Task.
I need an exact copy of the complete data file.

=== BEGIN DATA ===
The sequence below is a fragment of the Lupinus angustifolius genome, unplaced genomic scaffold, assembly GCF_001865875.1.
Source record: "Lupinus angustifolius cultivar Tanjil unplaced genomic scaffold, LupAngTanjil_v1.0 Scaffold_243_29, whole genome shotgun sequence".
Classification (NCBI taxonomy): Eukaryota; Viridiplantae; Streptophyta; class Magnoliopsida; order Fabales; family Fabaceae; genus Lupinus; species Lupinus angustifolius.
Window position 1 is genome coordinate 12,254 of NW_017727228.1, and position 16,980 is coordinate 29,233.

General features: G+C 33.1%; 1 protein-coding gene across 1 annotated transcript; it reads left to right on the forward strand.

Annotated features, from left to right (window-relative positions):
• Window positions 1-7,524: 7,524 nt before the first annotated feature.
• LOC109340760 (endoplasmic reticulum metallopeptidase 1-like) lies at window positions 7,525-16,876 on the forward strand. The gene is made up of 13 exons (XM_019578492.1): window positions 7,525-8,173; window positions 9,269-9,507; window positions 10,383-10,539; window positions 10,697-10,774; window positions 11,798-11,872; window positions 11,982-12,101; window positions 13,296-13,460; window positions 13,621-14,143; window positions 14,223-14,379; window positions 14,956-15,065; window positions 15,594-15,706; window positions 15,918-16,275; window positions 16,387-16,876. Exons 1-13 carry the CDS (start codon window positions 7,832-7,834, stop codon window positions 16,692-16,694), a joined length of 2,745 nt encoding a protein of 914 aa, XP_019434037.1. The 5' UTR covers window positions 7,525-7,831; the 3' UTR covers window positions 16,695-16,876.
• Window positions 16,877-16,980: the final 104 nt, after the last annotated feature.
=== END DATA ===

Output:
The sequence below is a fragment of the Lupinus angustifolius genome, unplaced genomic scaffold, assembly GCF_001865875.1.
Source record: "Lupinus angustifolius cultivar Tanjil unplaced genomic scaffold, LupAngTanjil_v1.0 Scaffold_243_29, whole genome shotgun sequence".
Classification (NCBI taxonomy): Eukaryota; Viridiplantae; Streptophyta; class Magnoliopsida; order Fabales; family Fabaceae; genus Lupinus; species Lupinus angustifolius.
Window position 1 is genome coordinate 12,254 of NW_017727228.1, and position 16,980 is coordinate 29,233.

General features: G+C 33.1%; 1 protein-coding gene across 1 annotated transcript; it reads left to right on the forward strand.

Annotated features, from left to right (window-relative positions):
• Window positions 1-7,524: 7,524 nt before the first annotated feature.
• LOC109340760 (endoplasmic reticulum metallopeptidase 1-like) lies at window positions 7,525-16,876 on the forward strand. The gene is made up of 13 exons (XM_019578492.1): window positions 7,525-8,173; window positions 9,269-9,507; window positions 10,383-10,539; window positions 10,697-10,774; window positions 11,798-11,872; window positions 11,982-12,101; window positions 13,296-13,460; window positions 13,621-14,143; window positions 14,223-14,379; window positions 14,956-15,065; window positions 15,594-15,706; window positions 15,918-16,275; window positions 16,387-16,876. Exons 1-13 carry the CDS (start codon window positions 7,832-7,834, stop codon window positions 16,692-16,694), a joined length of 2,745 nt encoding a protein of 914 aa, XP_019434037.1. The 5' UTR covers window positions 7,525-7,831; the 3' UTR covers window positions 16,695-16,876.
• Window positions 16,877-16,980: the final 104 nt, after the last annotated feature.